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have life. Come to him, in the midst of

sins and of your sorrows, for “He will have mercy upon you, and to your God, for He will abundantly pardon."

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for and unrepented of. Among whom shall we find the drunkard, the sensualist, the gambler, the prodigal, the rebel, the traitor, the murderer, the felon—and the pursuits of all these are destruction --where shall we find these, but among the neglecters of religion? In vain will they be sought for among those who love the Lord their God, and seek to do His will. To neglect religion, is to hurl down that barrier of restraint which stands between our security and ruin, to leave the natural corruptions of the heart to increase and multiply"

-to facilitate the inroads of temptation—in short, to incite to all that is likely to terminate in that death, which is not an extinction of being, but an extension of consciousness in unimaginable misery throughout illimitable duration.

How many, alas ! are cut off in the midst of their neglect! “ They are destroyed from morning to evening : they perish for ever without any regarding.” To neglect religion, is to open a vast arena for the operation of the passions; and where these are allowed so unlimited an influence, they must finally hurry us into the very jaws of peril. To neglect religion, is to give full latitude to all the basest propensities of our degraded nature, as religion offers the only certain check to them, by the hopes which it encourages to obedience, and the terrors which it threatens to rebellion: and, where our propensities are allowed to operate without control or limitation, the same result must be everywhere expected to accrue; “having sown the wind, we shall reap the whirlwind.” “Destruction and misery will be in our paths; the way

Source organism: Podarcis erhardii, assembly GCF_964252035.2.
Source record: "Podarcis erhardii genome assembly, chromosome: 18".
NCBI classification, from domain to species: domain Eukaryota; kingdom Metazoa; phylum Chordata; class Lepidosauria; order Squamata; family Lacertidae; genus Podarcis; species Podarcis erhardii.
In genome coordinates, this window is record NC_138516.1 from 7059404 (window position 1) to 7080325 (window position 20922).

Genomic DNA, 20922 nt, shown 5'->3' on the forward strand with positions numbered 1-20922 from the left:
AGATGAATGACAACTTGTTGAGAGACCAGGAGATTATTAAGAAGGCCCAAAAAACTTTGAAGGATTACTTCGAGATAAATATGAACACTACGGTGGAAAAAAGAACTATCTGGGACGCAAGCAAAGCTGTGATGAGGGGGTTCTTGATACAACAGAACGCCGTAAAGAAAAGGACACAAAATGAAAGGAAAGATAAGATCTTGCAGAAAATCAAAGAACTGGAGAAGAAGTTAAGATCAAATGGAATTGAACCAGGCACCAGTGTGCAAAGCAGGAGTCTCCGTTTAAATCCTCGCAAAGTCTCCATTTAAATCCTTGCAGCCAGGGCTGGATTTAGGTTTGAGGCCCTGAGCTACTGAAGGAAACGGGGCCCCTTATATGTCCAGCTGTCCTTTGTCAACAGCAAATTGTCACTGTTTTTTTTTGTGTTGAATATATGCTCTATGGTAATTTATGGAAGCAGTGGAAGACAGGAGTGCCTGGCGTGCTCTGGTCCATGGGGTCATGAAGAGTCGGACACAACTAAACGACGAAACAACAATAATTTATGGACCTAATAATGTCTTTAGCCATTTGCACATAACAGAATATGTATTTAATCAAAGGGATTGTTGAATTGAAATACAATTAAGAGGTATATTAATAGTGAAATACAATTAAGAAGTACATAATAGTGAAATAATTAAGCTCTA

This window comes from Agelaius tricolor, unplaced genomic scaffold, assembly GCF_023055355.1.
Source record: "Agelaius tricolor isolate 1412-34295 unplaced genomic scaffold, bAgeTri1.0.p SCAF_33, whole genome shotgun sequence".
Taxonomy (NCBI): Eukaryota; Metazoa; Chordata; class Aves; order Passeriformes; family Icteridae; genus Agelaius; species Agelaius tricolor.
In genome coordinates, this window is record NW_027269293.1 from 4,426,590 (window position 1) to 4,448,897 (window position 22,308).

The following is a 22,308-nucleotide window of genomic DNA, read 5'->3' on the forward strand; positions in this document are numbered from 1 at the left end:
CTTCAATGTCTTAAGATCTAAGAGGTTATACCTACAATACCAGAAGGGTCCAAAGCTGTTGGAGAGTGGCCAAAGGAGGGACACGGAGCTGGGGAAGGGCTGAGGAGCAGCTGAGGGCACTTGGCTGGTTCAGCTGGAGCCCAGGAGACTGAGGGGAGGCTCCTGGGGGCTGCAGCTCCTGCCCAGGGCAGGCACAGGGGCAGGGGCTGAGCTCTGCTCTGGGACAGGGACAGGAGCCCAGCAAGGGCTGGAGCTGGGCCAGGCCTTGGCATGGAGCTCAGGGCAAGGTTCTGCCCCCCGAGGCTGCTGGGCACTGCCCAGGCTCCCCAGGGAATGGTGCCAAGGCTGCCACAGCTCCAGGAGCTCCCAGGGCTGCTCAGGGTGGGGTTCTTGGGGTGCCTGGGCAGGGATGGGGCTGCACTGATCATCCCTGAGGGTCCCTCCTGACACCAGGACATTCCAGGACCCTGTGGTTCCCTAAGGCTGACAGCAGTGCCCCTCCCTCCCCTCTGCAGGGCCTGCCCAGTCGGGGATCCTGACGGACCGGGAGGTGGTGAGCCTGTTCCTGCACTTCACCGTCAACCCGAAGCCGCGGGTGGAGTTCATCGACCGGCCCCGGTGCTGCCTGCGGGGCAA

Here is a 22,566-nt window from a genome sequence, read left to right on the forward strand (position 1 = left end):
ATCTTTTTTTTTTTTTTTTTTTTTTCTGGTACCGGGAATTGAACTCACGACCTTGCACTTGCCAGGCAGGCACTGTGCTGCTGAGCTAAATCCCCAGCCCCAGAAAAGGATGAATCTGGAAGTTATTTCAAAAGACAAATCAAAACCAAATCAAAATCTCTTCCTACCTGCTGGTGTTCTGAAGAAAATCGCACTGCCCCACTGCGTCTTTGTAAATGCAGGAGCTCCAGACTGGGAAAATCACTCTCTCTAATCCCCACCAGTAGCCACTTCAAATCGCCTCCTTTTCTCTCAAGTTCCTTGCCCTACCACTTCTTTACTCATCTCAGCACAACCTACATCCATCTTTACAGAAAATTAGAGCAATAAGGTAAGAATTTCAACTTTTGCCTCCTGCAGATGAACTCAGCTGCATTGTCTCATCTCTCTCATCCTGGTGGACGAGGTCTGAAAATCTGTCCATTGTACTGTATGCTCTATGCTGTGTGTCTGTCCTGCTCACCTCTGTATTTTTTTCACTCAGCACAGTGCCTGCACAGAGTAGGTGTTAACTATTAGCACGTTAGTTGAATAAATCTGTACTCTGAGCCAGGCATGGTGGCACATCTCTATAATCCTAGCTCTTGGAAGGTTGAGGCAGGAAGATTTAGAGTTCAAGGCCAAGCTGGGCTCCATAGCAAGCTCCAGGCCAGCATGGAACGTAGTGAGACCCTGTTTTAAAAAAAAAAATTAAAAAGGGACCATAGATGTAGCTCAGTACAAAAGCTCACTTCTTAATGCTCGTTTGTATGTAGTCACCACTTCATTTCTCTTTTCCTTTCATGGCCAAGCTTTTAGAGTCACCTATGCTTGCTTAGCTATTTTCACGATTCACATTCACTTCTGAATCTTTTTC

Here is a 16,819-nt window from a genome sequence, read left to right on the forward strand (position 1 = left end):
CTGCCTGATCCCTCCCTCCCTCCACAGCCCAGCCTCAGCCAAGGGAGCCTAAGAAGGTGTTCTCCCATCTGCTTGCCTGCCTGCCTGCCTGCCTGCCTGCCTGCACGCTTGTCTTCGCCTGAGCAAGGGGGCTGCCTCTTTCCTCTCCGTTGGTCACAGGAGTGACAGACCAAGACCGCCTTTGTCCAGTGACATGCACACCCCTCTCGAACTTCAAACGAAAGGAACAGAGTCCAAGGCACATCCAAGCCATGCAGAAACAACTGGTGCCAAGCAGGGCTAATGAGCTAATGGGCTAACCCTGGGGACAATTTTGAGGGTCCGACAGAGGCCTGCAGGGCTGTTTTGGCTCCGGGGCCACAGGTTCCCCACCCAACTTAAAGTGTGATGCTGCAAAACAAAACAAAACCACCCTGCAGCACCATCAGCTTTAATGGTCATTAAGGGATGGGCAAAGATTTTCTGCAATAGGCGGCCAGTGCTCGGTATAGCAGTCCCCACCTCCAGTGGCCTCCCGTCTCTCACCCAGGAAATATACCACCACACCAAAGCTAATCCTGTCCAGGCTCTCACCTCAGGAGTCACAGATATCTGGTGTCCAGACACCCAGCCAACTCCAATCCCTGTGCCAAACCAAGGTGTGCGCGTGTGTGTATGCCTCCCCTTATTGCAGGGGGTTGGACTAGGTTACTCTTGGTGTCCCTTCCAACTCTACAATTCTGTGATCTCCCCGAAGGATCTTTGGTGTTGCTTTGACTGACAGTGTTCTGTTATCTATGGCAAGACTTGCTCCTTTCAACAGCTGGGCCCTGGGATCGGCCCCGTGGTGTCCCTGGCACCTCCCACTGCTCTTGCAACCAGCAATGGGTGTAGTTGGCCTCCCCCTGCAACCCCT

of
peace

shall we not know :" we shall receive the wages of sin—and “the wages of sin is death."

The truth of these words will, indeed, be more or less confirmed by everything around us. The seal of destruction is upon the book of nature. All the accidents of life, “plague, pestilence, and famine," suicide, murder, disease induced by the indulgence of things forbidden, disgrace from improvidence, dishonour from delinquency, poverty from extravagance, destitution from idleness, violations of the law in every shape — these, and a thousand other consequences of sin, execute, either directly or indirectly, the work of destruction, and sadly realize the truth of our text, that “the wages of sin is death."

. We are now to see how it is the cause also of spiritual death. And, for this, we have only to look around us and observe how it operates upon the mind and heart." It is as a two-edged sword, slaying the souls of men.” Not only does it make the animal body its victim, but the immortal soul also is the too submissive subject of its tyranny. It binds even kings in chains, and nobles with links of iron." Its influence is comparatively little in time, but mighty in eternity. Its punishment is not here only for a season, but hereafter for ever; not a transitory pang, but everlasting agony.

SERMON III.

ON FORGIVING ENEMIES.

ROMANS XII. 20.

“If thine enemy hunger, feed him; if he thirst, give him

drink: for in so doing thou shalt heap coals of fire on his head.”

This text is very apt to be interpreted as if it conveyed a precept at once repugnant to the whole scope of Christianity, which expressly teaches that we are “ to love our enemies, to bless them that persecute us, not rendering evil for evil, or railing for railing, but, contrarywise, blessing.”

A question, it must be confessed, naturally arises here, how we can possibly perform this injunction in its true spirit, if we really do an enemy a service only for the purpose of bringing a punishment upon him; since this would be running directly counter to the second great commandment of the law—“ Thou shalt love thy neighbour as thyself;" and who would do himself a good, merely that he might be visited with evil ? The latter words of

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